Monday, December 10, 2012

Practice the positive to outrun negative thoughts


Running is many things to me: my stress relief, my emotional check-valve, my church. Not being a religious person, being out on the trails provides me a spiritual reset when the game gets to be too much. If you and I run together, you’ll see. There’s no small talk: I want to get to the heart of the matter and make some decisions so I can get back to being my happy, supportive, reset self.

A recent family conflict that somehow became all about my mother reminded me, as a daughter and a runner, how negative emotions can sneak into our heads and take hold. Daily runs are good medicine against the dark clouds in our lives.

Racing, however, has a way of bringing up hidden things we try to ignore. It is often said that racing is 50-80% mental and I agree wholeheartedly.

Practicing our race performance (like it is a gymnastics routine or any other competitive sports event) is extremely important for success on race day. It doesn’t matter if “compete” means to finish a new distance, to achieve a new personal record on your favorite distance or winning a race.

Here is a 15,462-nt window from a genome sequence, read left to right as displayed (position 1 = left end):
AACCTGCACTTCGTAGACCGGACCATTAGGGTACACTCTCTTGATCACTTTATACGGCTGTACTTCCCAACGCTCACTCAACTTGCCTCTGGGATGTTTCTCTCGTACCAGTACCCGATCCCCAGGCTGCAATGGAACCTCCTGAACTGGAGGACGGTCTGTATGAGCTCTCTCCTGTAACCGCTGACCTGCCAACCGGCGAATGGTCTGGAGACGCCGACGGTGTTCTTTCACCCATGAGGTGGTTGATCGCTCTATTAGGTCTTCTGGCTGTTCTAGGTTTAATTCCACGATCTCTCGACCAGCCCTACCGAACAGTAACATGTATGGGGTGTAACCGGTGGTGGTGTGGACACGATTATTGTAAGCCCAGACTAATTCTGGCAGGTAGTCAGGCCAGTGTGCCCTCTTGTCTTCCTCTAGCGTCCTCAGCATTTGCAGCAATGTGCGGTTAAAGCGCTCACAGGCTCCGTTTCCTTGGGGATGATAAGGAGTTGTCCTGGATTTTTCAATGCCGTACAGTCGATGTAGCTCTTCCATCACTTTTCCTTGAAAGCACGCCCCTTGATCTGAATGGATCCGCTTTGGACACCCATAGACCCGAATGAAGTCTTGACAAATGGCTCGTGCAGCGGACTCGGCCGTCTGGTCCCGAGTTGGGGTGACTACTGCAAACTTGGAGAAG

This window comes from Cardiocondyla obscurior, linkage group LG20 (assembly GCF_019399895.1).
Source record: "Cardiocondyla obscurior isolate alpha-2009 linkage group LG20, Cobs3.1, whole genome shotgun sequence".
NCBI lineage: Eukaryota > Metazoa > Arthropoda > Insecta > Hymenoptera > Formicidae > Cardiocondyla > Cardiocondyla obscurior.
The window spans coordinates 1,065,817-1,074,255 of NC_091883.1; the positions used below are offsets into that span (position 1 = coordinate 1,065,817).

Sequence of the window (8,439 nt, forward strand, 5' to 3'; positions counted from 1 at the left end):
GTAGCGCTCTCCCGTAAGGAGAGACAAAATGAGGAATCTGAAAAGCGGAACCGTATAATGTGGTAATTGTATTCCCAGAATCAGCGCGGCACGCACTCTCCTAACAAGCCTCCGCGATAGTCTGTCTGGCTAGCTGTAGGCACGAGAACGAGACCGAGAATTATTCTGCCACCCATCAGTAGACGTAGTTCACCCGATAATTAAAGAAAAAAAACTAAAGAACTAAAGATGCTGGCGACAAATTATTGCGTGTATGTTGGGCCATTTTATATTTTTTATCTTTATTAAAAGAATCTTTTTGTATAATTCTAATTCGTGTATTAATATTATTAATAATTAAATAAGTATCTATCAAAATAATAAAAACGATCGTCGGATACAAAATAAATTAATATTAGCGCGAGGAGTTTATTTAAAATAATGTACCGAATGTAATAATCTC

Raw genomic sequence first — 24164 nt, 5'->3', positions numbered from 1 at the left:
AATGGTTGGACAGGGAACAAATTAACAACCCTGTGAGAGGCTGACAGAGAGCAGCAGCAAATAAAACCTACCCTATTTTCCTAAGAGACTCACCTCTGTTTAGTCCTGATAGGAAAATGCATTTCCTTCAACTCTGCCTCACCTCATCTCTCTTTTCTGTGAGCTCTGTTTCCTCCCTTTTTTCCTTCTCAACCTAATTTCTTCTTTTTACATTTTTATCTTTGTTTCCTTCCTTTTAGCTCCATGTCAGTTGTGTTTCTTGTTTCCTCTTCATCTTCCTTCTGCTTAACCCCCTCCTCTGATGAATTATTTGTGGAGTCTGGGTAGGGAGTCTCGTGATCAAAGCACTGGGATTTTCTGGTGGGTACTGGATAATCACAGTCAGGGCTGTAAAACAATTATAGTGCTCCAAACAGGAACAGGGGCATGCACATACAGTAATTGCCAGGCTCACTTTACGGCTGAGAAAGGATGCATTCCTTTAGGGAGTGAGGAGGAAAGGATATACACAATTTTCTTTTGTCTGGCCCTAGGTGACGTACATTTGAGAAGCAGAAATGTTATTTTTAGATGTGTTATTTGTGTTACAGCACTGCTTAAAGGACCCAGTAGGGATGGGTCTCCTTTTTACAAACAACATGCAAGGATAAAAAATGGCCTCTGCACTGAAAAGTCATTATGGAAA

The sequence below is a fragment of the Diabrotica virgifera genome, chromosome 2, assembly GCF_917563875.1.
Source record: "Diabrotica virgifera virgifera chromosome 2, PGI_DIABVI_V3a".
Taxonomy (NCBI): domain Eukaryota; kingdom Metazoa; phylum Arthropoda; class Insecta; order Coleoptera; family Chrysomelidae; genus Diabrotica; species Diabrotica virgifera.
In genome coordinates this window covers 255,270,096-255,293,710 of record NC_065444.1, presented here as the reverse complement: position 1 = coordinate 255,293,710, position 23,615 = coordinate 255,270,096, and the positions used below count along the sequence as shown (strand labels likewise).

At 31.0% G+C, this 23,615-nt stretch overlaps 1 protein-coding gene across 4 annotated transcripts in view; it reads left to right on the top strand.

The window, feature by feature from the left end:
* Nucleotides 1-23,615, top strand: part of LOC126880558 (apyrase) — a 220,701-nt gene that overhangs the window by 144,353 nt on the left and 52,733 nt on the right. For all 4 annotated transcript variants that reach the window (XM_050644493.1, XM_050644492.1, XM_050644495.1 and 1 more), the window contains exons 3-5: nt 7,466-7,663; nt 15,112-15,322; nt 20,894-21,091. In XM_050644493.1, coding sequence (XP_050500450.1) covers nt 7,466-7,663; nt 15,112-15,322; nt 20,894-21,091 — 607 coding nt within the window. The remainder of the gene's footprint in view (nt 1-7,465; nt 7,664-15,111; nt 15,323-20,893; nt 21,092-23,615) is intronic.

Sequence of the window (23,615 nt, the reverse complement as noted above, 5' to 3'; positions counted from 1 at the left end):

For your best race-day performance, here are several things to practice:

1.     the distance
2.     race pace
3.     conditions (running at the same time of day as the race, wearing the same gear, eating the same food)
4.     a positive mental state

This last item deserves to be expanded on. A positive mental state may be a very personal and unique experience, but these tips work for me and will probably work for you:

Before the race
Know the course and what spots will be easy mentally and which to be prepared with your positive mental thoughts. On a course I haven’t run before I often review a map of the elevation profile. I plan which places I will push hard and which places I will run more conservatively and be prepared to fight against negative thoughts. During the race I carry this map with me and refer to it often to remember my strategy and what’s coming up next.

Be sure to have a memory of a great running day cued and ready. Know in your heart that if you did it once, you can do it again!

At the start
Pre-race focusing.
Do not talk to or listen to other people at the start because you will invariably be standing next to someone in a negative state of mind, and they will talk to you to try to lessen their nerves. Bring a music player and listen to your own music. Smile to yourself and think of your good running memory.